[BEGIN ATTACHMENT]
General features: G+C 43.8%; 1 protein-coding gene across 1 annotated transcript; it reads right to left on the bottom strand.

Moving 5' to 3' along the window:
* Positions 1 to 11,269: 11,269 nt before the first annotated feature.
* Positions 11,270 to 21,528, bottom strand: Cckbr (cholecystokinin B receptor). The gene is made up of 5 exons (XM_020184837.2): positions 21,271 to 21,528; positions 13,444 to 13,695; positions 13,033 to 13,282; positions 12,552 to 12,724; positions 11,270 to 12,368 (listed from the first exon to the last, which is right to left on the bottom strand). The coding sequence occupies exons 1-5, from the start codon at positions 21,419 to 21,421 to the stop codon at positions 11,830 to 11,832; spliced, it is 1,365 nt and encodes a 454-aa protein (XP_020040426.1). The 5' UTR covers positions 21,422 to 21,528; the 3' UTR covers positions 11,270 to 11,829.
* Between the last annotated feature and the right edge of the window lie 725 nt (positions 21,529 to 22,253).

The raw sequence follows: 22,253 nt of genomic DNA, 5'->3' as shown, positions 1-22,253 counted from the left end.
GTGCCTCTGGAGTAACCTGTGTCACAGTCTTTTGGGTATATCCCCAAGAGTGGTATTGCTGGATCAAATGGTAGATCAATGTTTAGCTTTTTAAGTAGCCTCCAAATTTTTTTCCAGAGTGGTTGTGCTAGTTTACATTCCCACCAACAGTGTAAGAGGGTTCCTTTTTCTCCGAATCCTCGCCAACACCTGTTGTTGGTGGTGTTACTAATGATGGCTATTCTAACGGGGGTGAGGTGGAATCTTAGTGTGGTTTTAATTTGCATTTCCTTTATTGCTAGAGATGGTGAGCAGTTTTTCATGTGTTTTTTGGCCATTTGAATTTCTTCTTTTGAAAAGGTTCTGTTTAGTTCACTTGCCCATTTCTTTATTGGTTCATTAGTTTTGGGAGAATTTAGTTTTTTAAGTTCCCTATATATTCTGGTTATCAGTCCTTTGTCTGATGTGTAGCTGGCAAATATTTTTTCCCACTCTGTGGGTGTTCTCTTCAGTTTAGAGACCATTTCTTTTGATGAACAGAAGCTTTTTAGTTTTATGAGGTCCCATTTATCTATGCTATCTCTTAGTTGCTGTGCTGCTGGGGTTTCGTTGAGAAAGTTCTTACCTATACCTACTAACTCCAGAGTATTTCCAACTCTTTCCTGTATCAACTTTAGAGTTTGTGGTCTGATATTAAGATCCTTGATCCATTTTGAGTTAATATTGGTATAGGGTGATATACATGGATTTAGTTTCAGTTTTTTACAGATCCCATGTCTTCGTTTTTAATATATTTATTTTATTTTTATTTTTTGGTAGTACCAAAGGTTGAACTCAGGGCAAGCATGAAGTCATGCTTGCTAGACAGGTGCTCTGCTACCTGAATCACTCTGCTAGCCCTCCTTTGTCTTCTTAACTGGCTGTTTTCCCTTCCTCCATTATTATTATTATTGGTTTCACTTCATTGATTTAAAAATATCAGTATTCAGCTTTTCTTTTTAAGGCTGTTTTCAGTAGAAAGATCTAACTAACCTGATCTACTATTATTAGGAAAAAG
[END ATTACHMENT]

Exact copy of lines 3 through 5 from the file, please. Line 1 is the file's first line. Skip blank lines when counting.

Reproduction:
* Positions 1 to 11,269: 11,269 nt before the first annotated feature.
* Positions 11,270 to 21,528, bottom strand: Cckbr (cholecystokinin B receptor). The gene is made up of 5 exons (XM_020184837.2): positions 21,271 to 21,528; positions 13,444 to 13,695; positions 13,033 to 13,282; positions 12,552 to 12,724; positions 11,270 to 12,368 (listed from the first exon to the last, which is right to left on the bottom strand). The coding sequence occupies exons 1-5, from the start codon at positions 21,419 to 21,421 to the stop codon at positions 11,830 to 11,832; spliced, it is 1,365 nt and encodes a 454-aa protein (XP_020040426.1). The 5' UTR covers positions 21,422 to 21,528; the 3' UTR covers positions 11,270 to 11,829.
* Between the last annotated feature and the right edge of the window lie 725 nt (positions 21,529 to 22,253).